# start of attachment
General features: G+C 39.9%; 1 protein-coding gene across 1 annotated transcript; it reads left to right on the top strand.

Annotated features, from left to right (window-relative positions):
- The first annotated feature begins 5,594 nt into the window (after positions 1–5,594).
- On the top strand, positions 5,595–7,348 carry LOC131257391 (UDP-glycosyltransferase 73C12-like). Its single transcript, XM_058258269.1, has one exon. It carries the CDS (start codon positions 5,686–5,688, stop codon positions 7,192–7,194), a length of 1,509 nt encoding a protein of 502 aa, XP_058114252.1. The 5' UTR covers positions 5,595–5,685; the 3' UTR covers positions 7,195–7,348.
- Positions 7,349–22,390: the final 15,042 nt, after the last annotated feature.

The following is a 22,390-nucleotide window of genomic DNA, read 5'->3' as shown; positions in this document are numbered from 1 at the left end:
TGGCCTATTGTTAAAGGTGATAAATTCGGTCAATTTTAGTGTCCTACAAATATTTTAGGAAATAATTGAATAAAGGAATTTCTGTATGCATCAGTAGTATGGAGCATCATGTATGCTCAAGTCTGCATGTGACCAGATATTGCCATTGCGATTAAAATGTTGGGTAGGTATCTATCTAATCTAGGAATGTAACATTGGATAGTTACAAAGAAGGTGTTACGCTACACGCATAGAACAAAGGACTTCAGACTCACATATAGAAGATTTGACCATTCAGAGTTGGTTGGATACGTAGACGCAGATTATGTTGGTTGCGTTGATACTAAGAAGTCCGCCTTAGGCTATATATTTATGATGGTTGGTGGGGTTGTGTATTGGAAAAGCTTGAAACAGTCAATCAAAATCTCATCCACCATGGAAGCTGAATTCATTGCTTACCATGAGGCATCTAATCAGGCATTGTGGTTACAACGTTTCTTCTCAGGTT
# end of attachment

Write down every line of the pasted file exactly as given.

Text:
General features: G+C 39.9%; 1 protein-coding gene across 1 annotated transcript; it reads left to right on the top strand.

Annotated features, from left to right (window-relative positions):
- The first annotated feature begins 5,594 nt into the window (after positions 1–5,594).
- On the top strand, positions 5,595–7,348 carry LOC131257391 (UDP-glycosyltransferase 73C12-like). Its single transcript, XM_058258269.1, has one exon. It carries the CDS (start codon positions 5,686–5,688, stop codon positions 7,192–7,194), a length of 1,509 nt encoding a protein of 502 aa, XP_058114252.1. The 5' UTR covers positions 5,595–5,685; the 3' UTR covers positions 7,195–7,348.
- Positions 7,349–22,390: the final 15,042 nt, after the last annotated feature.

The following is a 22,390-nucleotide window of genomic DNA, read 5'->3' as shown; positions in this document are numbered from 1 at the left end:
TGGCCTATTGTTAAAGGTGATAAATTCGGTCAATTTTAGTGTCCTACAAATATTTTAGGAAATAATTGAATAAAGGAATTTCTGTATGCATCAGTAGTATGGAGCATCATGTATGCTCAAGTCTGCATGTGACCAGATATTGCCATTGCGATTAAAATGTTGGGTAGGTATCTATCTAATCTAGGAATGTAACATTGGATAGTTACAAAGAAGGTGTTACGCTACACGCATAGAACAAAGGACTTCAGACTCACATATAGAAGATTTGACCATTCAGAGTTGGTTGGATACGTAGACGCAGATTATGTTGGTTGCGTTGATACTAAGAAGTCCGCCTTAGGCTATATATTTATGATGGTTGGTGGGGTTGTGTATTGGAAAAGCTTGAAACAGTCAATCAAAATCTCATCCACCATGGAAGCTGAATTCATTGCTTACCATGAGGCATCTAATCAGGCATTGTGGTTACAACGTTTCTTCTCAGGTT